We’re sharing some comments regarding the Heber wild horses suggested on Arizona advocate Jill Irvin’s Terra Wind Ranch facebook page.
The Heber Allotment Environmental Assessment is out and comments are due THIS FRIDAY.
“Heber Grazing Allotment Analysis #43442 Public Comment”
MUST BE in the subject line of your email in order for your comment to count!!
Send email to: firstname.lastname@example.org
Some talking points:
1) The NO grazing alternative is the least expensive.
The document requests structural and nonstructural improvements totaling over $4 million dollars and does not indicate a specific funding source. The document states, ““Projects such as these have the potential to be multi-financed between several partners, such as AZGFD, wildlife groups, permittee, and the Forest Service.” We can assume that taxpayers will be responsible for all if not most of the costs unless they tell us otherwise.
2) The NO grazing alternative has the greatest potential to stimulate the economy and increase tax revenues.
According to the latest census data regarding the Heber/Overgaard area (courtesy of the Arizona State Department of Commerce), the greatest revenues to the area are a result of tourism, retirement, government, schools, retail and construction. The no grazing alternative would increase the scenic value of the area and has the potential to increase tourist revenue.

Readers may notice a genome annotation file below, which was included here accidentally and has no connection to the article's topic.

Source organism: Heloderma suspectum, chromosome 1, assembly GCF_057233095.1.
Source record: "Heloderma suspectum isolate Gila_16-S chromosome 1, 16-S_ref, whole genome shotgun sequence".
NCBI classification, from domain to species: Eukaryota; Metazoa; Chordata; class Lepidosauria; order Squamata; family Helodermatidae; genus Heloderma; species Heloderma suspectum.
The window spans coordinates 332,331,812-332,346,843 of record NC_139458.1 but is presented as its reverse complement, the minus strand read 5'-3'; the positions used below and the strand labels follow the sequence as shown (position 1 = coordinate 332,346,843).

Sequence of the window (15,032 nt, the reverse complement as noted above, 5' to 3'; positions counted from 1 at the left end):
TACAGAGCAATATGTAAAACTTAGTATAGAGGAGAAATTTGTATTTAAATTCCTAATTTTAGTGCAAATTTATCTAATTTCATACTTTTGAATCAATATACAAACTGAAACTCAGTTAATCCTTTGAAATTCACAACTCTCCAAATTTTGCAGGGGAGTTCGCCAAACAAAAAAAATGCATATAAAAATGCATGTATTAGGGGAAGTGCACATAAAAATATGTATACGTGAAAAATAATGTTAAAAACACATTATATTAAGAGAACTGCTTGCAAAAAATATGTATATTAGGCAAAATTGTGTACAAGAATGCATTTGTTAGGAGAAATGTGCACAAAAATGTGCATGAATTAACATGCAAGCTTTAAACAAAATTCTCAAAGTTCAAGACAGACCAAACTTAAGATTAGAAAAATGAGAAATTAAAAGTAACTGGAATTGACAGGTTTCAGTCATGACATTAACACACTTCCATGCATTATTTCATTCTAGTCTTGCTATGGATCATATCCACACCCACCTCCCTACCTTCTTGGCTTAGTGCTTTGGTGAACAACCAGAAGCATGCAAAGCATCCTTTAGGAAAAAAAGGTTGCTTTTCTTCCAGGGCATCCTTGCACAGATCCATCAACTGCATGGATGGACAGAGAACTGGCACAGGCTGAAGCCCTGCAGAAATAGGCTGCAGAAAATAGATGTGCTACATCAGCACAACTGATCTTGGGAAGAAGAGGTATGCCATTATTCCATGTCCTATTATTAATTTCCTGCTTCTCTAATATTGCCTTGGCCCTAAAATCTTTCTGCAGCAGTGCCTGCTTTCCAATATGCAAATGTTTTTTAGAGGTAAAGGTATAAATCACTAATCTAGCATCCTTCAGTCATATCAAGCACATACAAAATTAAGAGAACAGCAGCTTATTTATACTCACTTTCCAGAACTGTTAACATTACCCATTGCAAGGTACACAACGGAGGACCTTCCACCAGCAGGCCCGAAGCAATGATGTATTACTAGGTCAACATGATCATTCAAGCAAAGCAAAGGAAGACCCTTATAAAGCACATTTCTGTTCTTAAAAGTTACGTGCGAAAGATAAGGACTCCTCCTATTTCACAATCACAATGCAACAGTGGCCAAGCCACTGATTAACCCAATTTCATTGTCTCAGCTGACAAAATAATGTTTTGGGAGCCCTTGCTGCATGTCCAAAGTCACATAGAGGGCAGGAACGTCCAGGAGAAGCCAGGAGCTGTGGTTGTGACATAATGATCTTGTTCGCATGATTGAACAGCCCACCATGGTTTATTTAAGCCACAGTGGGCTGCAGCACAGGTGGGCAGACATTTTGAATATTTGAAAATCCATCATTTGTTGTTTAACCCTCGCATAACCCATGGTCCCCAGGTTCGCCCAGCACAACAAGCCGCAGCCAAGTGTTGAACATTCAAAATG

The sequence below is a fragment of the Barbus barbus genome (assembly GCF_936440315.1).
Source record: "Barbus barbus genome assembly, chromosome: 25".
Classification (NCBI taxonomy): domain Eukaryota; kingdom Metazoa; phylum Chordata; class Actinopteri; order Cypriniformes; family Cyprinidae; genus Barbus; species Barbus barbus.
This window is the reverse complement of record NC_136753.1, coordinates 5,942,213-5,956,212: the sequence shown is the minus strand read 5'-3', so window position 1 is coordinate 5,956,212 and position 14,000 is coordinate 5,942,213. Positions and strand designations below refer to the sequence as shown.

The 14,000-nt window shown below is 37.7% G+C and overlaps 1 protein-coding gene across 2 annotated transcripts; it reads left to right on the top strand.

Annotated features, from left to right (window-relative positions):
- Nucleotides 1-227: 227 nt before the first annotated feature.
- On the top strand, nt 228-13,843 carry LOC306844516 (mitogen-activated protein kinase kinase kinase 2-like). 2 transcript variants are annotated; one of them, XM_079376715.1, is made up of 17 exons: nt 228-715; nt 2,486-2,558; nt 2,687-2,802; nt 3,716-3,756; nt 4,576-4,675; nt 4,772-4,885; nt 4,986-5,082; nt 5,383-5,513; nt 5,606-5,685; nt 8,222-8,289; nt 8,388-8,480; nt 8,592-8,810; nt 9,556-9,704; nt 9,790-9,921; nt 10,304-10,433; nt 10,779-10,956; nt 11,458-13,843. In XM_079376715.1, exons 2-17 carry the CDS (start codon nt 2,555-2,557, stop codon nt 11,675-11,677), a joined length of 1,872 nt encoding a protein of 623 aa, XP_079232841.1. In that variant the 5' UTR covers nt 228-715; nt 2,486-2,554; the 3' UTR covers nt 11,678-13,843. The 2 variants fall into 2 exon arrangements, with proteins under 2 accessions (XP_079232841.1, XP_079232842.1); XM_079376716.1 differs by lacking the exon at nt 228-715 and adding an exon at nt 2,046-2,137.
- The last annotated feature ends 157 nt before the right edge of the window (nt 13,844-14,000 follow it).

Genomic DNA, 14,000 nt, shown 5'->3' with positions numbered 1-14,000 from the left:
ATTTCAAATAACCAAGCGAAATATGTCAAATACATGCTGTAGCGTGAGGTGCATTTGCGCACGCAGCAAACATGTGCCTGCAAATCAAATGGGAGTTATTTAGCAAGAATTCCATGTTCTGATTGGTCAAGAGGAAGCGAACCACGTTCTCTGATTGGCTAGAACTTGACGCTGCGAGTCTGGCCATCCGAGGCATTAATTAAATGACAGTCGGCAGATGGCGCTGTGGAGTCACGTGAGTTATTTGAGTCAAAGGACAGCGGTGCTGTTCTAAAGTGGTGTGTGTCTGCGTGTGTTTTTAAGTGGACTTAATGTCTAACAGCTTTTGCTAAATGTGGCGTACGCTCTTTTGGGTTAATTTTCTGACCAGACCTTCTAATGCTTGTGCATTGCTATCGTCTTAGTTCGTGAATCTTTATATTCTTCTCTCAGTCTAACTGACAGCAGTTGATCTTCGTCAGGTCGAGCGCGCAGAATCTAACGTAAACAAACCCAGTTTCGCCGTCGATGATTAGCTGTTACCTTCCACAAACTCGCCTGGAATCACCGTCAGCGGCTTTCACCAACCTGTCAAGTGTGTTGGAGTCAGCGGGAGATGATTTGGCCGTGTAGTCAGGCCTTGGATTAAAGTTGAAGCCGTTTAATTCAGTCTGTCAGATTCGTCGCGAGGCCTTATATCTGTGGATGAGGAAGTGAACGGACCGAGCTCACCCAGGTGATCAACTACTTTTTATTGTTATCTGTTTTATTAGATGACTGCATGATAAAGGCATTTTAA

3) The NO grazing alternative would provide the best environmental benefits.
The document states that the greatest opportunity for habitat improvement for many plant and wildlife species is the no grazing alternative and would result in improved soil stability and less stream turbidity. The EA also states the “primary benefit of this alternative is that recovery of soils, watershed and riparian conditions would occur.”
If you want to mention the horses …
The EA impacts almost half of the Heber Wild Horse Territory, but does not specifically discuss the potential impact from grazing under the new proposal to the wild horses this territory was created to protect.
The Heber Wild Horse Territory was created approximately 42 years ago, yet the Forest Service has never developed a territory management plan to protect the wild horses. In many of the Forest Service documents and proposals written over the years any potential impact to the wild horses is not even discussed. Larry Gibson, who currently manages the cattle owned by Seibert Cattle Company, has publicly stated that he wants every one of the wild horses removed, whether by adoption, euthanasia or slaughter. He is not willing to share the forest with the wild horses. Federal law mandates that the horses must remain in the territory, but Seibert Cattle Company can graze their cattle anywhere that grazing is allowed in the entire country.
(I encourage you to click on the link above and read the transcript of the 4 minute radio story as well as the comments below the interview.)
Thanks so much for your help preserving the freedom of the magnificent Heber Wild Horses. They are so worth the fight. Once these amazing wild horses are gone, they will be gone forever. We cannot let that happen.